Rendering Pork Fat ... Making Homemade Lard

Stay with me. That's right. I said rendering pork fat. Why, you ask? Well, recently I learned that traditional cooking fats are much healthier for you then modern, often hydrogenated, fats.

When animal fat alternatives were invented, the companies tried, with much success, to turn people off of animal fats and onto their new "healthier" margarine and shortening. Turns out that those hydrogenated vegetable oils (Trans Fats) are far worse for your health then any animal fat could ever be.
I was very surprised to learn the facts about lard. That's right... I said the "L" word.
-Lard can be an excellent source of Vitamin D
-Lard contains 30% less saturated fat then butter
-Lard contains 45% monounsaturated fat (the "good" fat) ... twice as much as butter
-Lard contains more polyunsaturated fat (also "good" fat) then olive oil

Here are a few great articles about using traditional fats, including lard.
Taking the Fear Out of Eating Fat
Lard: The New Health Food
Why Lard May Be Better For You...

**Do not buy the lard from the grocery store because it will most likely be hydrogenated for longer shelf life. Be sure to either buy rendered pork fat from a health food store or butcher that assures you that it has not been hydrogenated...or make your own**

I set out to make my own. I picked up a bag of pork fat the last time I bought pork and beef locally.

This bag is a bit larger then a gallon sized ziploc. I probably should have cut the fat into smaller pieces and trimmed the bit of meat off first. Maybe next time.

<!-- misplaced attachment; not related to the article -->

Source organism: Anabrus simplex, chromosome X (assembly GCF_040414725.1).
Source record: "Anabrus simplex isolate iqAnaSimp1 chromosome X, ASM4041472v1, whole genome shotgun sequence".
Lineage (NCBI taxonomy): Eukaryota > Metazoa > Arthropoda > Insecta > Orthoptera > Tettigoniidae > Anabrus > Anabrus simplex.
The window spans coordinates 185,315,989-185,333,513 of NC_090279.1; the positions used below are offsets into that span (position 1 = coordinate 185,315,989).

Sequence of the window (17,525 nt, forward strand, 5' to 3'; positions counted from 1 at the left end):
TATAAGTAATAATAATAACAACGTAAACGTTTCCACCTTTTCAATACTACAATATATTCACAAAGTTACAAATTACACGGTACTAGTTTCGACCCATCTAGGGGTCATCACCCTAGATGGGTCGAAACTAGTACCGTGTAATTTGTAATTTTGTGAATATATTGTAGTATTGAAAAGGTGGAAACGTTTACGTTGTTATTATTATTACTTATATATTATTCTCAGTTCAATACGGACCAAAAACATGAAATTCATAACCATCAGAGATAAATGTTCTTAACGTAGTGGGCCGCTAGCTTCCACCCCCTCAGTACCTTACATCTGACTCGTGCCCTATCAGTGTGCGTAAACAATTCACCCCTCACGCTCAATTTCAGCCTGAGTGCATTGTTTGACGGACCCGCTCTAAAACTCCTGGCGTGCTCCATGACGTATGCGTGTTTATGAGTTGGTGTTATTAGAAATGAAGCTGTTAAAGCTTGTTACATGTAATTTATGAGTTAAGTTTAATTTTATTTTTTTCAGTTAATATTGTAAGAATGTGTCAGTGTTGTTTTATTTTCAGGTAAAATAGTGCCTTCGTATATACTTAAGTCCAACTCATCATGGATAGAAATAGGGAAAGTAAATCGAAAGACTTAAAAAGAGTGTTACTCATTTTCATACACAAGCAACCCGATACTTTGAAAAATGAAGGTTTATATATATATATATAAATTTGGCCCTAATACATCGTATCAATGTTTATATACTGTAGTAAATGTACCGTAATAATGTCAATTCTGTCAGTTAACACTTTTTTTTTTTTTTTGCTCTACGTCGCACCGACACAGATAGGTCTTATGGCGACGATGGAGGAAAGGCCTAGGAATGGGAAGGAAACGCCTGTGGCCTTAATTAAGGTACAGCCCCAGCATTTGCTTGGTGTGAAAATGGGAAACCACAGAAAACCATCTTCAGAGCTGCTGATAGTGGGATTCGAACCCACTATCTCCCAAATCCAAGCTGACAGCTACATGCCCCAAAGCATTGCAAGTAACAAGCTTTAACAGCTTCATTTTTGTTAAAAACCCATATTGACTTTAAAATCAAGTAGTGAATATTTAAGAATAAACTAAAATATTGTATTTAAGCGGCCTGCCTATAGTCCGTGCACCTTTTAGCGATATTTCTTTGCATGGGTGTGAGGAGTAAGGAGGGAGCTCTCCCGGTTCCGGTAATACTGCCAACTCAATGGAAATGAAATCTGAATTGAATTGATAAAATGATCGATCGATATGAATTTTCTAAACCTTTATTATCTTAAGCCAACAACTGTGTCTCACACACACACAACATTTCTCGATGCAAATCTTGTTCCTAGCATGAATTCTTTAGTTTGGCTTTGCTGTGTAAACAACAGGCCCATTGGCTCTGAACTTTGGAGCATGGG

I filled my large crockpot with the pork fat and added about 2 cups of water to prevent the fat from sticking. The water will cook out later. I left the lid on until it started to simmer. I started the crockpot at 7am.....

Here it is at 2:45pm. I stirred occasionally. I kept it on low most of the day. You want to render it slowly and keep the temperature from getting too hot. Not a very appetizing picture, I know...

About 2 hours later when some of the pieces started to sink to the bottom, I decided to finish the rendering in my cast iron skillet in the oven. I thought this would be a great way to season my skillet and moving it into the oven would free up space so I could cook dinner. I put the oven on 250*.
Once the fat had pretty much finished rendering (sorry, forgot to take a picture of what it looked like), I started ladeling out the lard and passing it through a sieve lined with cheesecloth. I put the sieve over a measuring cup with a spout to make it easier to pour into mason jars.

Some people continue rendering the fat until the leftover "cracklins" are really crispy. They save them to add to cornbread and things like that. I didn't do that because I hadn't trimmed all the meat off of the fat at the start.

I put the mason jars into the freezer after they had cooled enough to handle. I've read that cooling lard quickly makes for better texture. I moved one of the jars into the fridge today so it would be easier to scoop out for recipes. I ended up with 2 very full quart sized mason jars of lard.

It turned out very white and smooth. Success!

In my next post, I'll tell you what I did with a bit of that rendered pork fat......